Four Black Dances Trouble Film! Rhythm Tap, Lindy Hop, Breakdance and Voguing
Visionary black gangster and impresario John Whitey's legendary lindy hopping dance group appears in the 1941 film Hellzapoppin' as janitors and are billed on film posters as Congaroos. Bill "Bojangles" Robinson-the rhythm tap dancer who most advanced the dance form to the technical standards that we knew of in the 20th century-appears in the 1935 film Little Colonel; in the story his character is the child star Shirley Temple's house-slave and protector in the war-ravaged south of the Civil War. A seminal Black and Latin male breakdancer named Crazy Legs appears in drag as the dance-double for Jennifer Beale in the 1983 film Flashdance. One of the most important voguers of his generation, Willi Ninja dances in a 1987 film called Vogue Is the Message at a staged ritual sponsored not by the community that originated voguing but by a white fashion designer named Patricia Field. Some years later, another great voguer, José Guitterez Xtravaganza, never gets a chance to actually vogue in the 1991 concert film for Madonna's "Blond Ambition" tour, an event build in part around her hit song "Vogue."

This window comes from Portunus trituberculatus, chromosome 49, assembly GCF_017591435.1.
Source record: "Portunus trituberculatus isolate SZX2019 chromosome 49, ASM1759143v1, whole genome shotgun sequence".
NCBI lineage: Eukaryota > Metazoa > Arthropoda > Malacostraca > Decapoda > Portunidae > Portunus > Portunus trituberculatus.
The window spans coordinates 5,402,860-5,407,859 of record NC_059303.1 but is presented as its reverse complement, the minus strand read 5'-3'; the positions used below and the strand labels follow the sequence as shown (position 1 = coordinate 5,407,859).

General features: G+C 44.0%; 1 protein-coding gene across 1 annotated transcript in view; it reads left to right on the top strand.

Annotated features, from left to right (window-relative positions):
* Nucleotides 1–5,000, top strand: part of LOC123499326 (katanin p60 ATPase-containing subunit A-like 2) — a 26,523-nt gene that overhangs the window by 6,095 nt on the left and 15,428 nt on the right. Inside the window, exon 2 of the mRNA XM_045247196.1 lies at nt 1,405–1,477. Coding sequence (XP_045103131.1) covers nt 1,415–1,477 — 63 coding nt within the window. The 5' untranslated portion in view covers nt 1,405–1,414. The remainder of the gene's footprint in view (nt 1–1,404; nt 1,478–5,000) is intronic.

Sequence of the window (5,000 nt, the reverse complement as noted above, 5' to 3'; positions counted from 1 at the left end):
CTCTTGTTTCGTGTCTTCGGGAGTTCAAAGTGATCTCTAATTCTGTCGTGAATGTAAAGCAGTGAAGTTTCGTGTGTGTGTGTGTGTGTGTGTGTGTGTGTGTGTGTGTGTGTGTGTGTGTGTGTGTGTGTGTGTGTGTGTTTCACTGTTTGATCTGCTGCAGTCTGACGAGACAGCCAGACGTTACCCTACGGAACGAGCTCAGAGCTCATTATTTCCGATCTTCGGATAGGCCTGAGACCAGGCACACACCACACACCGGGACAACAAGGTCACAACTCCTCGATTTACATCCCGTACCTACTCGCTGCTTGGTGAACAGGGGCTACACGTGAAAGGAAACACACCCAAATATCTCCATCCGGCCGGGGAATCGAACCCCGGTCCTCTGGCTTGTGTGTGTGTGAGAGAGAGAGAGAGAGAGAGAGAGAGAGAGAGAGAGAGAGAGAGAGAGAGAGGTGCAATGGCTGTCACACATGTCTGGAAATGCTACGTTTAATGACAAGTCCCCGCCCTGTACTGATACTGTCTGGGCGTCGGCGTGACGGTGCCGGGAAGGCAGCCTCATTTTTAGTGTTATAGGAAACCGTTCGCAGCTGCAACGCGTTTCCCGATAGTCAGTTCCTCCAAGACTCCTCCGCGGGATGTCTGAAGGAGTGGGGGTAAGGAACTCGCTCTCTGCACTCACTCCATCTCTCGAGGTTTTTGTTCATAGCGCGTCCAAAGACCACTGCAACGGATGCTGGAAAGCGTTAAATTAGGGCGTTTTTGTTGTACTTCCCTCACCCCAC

Jonathan David Jackson examines these and other troubling instances of black-originated dances' representation in Hollywood and independent cinema. What lessons can a comparative analysis of filmic and choreographic representation teach us about race, gender, and the sociopolitics of visual narratives? What tensions arise between black dancers' agency (and the opportunities bestowed on them to perform) and their complex denigration on film? Jackson examines the way dancing is positioned in each visual narrative. He historicizes the films and dance traditions within the sociopolitical movements of the times. And he analyzes the actual movement in each tradition to build evidence to discuss that movement's complex pictorial distortion.
Jonathan David Jackson is a dance historian, ethnographer, teacher, and choreographer.